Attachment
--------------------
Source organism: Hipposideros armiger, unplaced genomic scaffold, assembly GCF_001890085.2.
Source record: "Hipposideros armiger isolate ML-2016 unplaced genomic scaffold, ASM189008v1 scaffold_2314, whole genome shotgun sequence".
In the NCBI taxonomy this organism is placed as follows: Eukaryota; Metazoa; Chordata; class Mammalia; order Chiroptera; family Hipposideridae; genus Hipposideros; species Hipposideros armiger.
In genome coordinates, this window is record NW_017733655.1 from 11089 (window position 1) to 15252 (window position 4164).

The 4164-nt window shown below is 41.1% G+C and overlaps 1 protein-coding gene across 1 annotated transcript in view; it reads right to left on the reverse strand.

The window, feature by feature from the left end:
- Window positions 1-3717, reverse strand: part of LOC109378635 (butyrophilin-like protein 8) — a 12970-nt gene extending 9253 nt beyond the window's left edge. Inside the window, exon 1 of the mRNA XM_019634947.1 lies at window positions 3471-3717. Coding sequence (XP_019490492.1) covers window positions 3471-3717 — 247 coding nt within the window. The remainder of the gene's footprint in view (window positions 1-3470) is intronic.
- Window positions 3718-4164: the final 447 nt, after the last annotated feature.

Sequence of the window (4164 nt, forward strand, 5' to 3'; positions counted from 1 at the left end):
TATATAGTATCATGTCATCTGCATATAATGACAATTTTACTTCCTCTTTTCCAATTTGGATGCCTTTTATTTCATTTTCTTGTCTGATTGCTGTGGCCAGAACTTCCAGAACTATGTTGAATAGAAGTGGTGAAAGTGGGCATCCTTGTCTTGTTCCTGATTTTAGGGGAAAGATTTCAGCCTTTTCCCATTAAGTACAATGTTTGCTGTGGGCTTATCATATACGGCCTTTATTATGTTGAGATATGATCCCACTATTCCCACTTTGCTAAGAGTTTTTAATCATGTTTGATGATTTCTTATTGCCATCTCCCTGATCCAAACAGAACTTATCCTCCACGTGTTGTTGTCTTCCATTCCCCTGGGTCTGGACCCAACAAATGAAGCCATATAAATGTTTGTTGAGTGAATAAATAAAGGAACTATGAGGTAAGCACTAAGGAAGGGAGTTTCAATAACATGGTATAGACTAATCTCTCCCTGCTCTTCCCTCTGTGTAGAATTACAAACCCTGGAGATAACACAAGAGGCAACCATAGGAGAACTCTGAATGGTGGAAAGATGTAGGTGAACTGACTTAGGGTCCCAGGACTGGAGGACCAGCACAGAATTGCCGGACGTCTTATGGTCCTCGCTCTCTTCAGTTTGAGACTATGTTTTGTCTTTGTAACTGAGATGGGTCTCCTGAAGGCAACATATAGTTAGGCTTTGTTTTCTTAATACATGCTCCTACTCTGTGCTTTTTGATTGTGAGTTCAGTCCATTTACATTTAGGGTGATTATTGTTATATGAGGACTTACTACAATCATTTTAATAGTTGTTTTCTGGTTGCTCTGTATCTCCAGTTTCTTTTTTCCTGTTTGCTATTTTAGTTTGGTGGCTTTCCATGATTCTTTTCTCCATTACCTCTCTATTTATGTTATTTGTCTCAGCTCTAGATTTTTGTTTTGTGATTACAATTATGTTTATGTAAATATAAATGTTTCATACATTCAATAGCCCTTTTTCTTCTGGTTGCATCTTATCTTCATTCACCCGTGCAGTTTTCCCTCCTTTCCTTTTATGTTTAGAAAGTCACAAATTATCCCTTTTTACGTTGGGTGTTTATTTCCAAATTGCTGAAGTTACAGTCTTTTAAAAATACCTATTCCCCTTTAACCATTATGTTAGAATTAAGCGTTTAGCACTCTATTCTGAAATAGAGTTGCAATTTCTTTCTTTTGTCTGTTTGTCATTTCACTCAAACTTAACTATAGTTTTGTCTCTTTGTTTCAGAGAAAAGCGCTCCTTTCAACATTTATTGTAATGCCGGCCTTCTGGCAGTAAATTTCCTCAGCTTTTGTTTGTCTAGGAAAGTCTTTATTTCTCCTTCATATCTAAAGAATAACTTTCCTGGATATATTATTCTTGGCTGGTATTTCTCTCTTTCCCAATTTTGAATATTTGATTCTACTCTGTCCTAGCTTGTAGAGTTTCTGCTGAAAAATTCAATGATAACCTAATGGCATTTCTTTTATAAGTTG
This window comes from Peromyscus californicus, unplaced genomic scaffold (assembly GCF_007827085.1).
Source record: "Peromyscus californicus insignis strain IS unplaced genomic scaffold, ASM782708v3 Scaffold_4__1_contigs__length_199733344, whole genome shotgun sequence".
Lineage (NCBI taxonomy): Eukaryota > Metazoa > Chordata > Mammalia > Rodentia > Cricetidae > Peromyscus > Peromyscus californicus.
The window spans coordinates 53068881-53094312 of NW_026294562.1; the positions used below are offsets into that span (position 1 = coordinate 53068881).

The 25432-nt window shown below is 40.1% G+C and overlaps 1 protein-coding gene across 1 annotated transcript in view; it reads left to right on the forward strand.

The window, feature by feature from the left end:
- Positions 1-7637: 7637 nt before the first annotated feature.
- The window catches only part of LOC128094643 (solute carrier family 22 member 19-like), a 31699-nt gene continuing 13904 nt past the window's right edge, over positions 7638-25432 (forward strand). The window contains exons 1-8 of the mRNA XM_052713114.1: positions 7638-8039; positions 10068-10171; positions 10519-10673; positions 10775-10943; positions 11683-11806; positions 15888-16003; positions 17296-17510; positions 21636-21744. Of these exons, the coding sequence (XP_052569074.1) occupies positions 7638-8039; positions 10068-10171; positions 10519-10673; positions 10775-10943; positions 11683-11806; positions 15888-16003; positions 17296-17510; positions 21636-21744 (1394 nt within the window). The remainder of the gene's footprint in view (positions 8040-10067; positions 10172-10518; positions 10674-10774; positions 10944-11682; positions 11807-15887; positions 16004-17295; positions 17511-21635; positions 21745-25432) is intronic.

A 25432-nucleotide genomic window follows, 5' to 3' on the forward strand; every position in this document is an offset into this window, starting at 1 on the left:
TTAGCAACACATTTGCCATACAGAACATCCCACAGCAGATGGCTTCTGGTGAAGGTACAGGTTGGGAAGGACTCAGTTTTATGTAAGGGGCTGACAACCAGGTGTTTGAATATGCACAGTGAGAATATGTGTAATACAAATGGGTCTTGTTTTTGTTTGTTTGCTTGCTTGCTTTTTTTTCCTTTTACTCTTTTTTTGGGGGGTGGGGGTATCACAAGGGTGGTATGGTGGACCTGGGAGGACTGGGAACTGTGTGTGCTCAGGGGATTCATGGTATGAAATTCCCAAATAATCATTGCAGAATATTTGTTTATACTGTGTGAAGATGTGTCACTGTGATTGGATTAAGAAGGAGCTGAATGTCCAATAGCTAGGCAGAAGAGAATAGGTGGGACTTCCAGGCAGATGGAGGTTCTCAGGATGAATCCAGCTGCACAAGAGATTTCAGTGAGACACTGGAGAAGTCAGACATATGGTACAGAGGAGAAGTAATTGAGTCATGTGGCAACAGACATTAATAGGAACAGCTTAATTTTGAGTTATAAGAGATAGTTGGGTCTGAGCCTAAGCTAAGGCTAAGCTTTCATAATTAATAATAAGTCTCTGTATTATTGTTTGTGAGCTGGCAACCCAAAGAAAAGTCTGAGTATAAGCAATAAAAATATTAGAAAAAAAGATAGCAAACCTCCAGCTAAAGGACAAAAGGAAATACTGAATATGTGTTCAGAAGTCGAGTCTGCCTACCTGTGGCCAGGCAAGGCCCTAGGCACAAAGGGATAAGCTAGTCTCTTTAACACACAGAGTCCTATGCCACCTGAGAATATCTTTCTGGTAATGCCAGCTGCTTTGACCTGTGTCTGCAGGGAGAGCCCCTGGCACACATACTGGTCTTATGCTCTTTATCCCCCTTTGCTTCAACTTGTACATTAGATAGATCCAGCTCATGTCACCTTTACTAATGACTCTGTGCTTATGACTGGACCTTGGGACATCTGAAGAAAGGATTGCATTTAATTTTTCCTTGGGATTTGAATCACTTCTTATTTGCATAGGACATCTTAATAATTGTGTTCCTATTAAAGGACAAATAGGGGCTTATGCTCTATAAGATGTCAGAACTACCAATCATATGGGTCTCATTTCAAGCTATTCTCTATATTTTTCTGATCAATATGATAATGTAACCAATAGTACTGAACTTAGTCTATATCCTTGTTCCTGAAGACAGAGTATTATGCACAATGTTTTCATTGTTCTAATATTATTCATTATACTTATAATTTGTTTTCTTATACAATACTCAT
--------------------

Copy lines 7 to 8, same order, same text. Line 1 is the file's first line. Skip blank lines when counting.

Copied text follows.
- Window positions 1-3717, reverse strand: part of LOC109378635 (butyrophilin-like protein 8) — a 12970-nt gene extending 9253 nt beyond the window's left edge. Inside the window, exon 1 of the mRNA XM_019634947.1 lies at window positions 3471-3717. Coding sequence (XP_019490492.1) covers window positions 3471-3717 — 247 coding nt within the window. The remainder of the gene's footprint in view (window positions 1-3470) is intronic.
- Window positions 3718-4164: the final 447 nt, after the last annotated feature.